I think that collective sense is shared by almost every ordinary viewer. Jack the Giant Slayer. Really? For that matter, Hansel and Gretel: Witch Hunters? Upon merely hearing these titles, I didn’t expect them to be hits. In the wake of The Lord of the Rings and the Harry Potter series, Hollywood has been pushing fantasy harder and harder, but there is a limit. I think that has been reached with the mini-trend toward adapting fairy tales with adults in the lead child roles. Making Jack a “giant slayer” (grammar-police note: this should be “giant-slayer”) doesn’t hide the fact that this is really “Jack and the Beanstalk” re-titled by committee.
Recently Variety reported that the success of Alice in Wonderland early in the year (it was released in March, 2010) has led studios to release films of the summer-tentpole type well before the traditional Memorial Day weekend opening of the summer season: “Warner Bros. started this year’s March madness with the pricey Jack the Giant Slayer, which never sprouted.” Disney’s Oz the Great and Powerful opened one week later.
Now there’s a film I wanted to see, and many others did, too. It’s currently still in first run and pushing toward the $500 million mark worldwide. With a reported $215 million budget plus publicity costs, that’s not a big hit (it’ll probably become profitable in Blu-ray, streaming, etc.), but it’s doing a lot better than Jack. Jack’s budget is reported at slightly under $200 million, with marketing costs of over $100 million. As of now it has grossed a little under $200 million worldwide. A week after Oz, The Croods appeared, aimed to some extent at the same audience as the two films that preceded it. In short, Hollywood is not only making a lot of children’s fantasies, adapted to a broader audiences including adults, but it is releasing them opposite each other.
Fans? what fans?
This is not to say that all such films fail. I found Oz a clever film, better than most critics have given it credit for. It presents an imaginative riff on the 1939 The Wizard of Oz as if it had been made using classical storytelling techniques but with digital technology.
But back to that claim that “Hollywood is misjudging the moviegoing audience.” It’s hard to imagine a group of executives sitting around a big table and seriously thinking that an expensive digital extravaganza based on “Jack and the Beanstalk” would bring people flocking to theaters, yet they did. Why? Possibly because they are out of touch with the fandoms they depend on.
Back when I was researching the Lord of the Rings online fandom and its relationship to New Line’s publicity department, it seemed that Hollywood was beginning to understand fans. It was a hard learning process, but New Line’s executives reluctantly gave some big websites occasional access to sets and once in a while sent them news exclusives. Such openness, grudging though it was, generated free publicity and goodwill. The studio also allowed Peter Jackson to interact with fans, though in strictly controlled circumstances.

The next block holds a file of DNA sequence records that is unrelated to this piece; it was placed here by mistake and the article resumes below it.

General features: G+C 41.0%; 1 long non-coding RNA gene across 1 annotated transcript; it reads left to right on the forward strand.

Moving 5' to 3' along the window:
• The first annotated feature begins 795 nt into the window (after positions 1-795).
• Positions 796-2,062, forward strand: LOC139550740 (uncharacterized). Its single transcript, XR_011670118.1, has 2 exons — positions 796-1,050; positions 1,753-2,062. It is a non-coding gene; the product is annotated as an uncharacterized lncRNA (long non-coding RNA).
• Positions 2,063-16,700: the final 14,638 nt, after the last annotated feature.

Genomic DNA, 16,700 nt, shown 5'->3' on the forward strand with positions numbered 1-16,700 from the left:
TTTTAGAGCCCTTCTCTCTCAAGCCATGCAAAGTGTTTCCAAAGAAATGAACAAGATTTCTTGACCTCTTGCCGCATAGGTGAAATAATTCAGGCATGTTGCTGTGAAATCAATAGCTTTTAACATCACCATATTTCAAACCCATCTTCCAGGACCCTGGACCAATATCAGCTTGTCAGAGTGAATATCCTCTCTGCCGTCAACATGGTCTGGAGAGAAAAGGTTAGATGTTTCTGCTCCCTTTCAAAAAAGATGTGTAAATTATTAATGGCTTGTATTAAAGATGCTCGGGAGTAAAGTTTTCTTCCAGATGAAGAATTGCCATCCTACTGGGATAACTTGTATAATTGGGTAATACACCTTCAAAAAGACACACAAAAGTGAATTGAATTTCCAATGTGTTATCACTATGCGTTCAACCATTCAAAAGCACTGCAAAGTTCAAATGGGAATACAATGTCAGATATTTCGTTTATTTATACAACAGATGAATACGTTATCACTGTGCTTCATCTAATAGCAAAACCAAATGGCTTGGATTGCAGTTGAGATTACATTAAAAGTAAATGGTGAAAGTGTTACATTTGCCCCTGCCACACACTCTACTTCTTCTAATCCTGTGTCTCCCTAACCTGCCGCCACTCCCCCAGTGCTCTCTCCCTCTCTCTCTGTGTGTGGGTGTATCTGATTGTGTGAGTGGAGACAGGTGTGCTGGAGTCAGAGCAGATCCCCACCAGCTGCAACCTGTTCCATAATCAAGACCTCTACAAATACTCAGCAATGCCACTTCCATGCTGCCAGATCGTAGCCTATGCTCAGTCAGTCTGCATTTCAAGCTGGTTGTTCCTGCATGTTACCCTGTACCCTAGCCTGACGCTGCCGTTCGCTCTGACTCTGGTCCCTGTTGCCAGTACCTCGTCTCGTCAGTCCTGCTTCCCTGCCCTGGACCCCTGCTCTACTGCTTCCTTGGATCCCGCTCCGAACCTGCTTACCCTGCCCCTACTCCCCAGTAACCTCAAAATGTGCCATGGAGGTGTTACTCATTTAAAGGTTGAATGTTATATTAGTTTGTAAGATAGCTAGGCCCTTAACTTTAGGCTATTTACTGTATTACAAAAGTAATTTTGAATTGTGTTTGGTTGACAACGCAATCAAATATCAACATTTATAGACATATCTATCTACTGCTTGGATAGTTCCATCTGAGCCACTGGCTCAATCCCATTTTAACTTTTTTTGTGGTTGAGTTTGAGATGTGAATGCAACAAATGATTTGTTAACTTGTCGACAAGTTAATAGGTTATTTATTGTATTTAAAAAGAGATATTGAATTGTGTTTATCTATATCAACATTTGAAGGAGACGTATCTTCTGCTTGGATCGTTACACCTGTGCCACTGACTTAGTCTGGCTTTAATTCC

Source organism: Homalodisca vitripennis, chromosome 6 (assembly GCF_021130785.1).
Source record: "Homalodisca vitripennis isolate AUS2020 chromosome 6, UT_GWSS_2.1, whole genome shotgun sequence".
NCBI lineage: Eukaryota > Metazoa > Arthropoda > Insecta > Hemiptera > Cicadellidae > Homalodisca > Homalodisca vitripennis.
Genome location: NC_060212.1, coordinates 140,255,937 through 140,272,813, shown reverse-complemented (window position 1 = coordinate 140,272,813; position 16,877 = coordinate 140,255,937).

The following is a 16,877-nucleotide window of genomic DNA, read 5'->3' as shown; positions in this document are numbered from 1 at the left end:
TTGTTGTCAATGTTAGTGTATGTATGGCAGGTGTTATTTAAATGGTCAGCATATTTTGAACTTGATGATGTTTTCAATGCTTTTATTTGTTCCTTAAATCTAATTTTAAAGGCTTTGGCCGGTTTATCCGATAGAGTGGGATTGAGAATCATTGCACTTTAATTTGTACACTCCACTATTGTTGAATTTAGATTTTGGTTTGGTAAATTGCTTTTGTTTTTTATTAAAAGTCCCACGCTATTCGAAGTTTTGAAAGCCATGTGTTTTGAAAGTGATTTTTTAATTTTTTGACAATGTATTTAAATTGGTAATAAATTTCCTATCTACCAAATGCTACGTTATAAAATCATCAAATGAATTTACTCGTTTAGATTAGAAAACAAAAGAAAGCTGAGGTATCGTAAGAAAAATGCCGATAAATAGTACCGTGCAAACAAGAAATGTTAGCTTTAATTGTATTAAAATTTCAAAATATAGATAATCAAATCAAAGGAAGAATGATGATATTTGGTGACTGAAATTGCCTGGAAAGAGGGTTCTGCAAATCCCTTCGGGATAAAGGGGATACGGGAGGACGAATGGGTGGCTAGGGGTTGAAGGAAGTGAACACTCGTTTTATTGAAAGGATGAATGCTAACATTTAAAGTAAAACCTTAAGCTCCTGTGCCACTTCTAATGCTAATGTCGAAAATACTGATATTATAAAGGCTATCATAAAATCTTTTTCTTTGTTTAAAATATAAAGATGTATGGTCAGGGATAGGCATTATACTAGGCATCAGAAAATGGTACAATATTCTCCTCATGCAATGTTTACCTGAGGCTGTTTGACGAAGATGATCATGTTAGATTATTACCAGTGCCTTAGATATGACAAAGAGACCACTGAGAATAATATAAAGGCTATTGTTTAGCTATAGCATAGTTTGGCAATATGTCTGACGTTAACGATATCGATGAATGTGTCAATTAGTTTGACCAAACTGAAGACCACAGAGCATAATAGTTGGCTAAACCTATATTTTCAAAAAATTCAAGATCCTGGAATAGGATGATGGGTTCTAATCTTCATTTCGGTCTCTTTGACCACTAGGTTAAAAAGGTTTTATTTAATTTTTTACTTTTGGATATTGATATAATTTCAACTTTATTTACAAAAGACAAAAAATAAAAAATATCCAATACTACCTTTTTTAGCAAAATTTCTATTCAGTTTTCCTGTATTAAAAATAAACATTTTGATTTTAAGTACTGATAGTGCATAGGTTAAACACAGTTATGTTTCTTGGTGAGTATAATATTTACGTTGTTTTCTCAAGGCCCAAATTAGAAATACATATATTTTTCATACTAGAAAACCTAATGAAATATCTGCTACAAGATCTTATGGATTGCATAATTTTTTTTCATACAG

Warner Bros. is a different animal altogether, and it has squandered much of what goodwill New Line gained in those days. The Jack the Giant Slayer poster controversy provides perhaps one clue as to how indifferent studios now are to their public and how much their insularity can damage their bottom lines.
The Hobbit: An Unexpected Journey, made by New Line under the tight control of Warner Bros., has of course done very well financially. It grossed over a billion dollars worldwide–though just barely, at $1,017,003,568. If we could adjust worldwide figures for inflation (impossible due to different inflation rates in different countries), each installment of The Lord of the Rings would undoubtedly turn out to have earned more. This despite all the surcharges for the many 3D screenings of The Hobbit.
Why didn’t it do quite as well as the previous entries in the franchise? Perhaps some people who had liked Rings were put off by their perception of The Hobbit as more of a children’s film. Perhaps it was partly the reviews, which were considerably less enthusiastic than for any of the three parts of Rings.
I wonder, though, if Warner Bros.’s lack of interest in the fans might have had something to do with it. Consider what New Line had done for fans in the marketing of Rings as compared to what Warner Bros. has done with The Hobbit. New Line started a pioneering website, managed by Gordon Paddison, that drew millions of fans long before The Fellowship of the Ring appeared. Gordon Paddison, now running his own publicity firm, has created a Hobbit website as well, but it’s primarily a large ad for the Blu-ray and DVD, with none of the free wallpapers and other items that were so popular on the Rings site. Even a live online event from March 24, during which Peter Jackson answered fan questions, was re-posted there without the brief preview footage from The Desolation of Smaug–an unkind cut that annoyed fans greatly. This was especially unfair because to log in to the live event, one needed a code enclosed in the Blu-ray/DVD package, and the Blu-ray release hadn’t occurred in many part of the world by March 24. Not good public relations.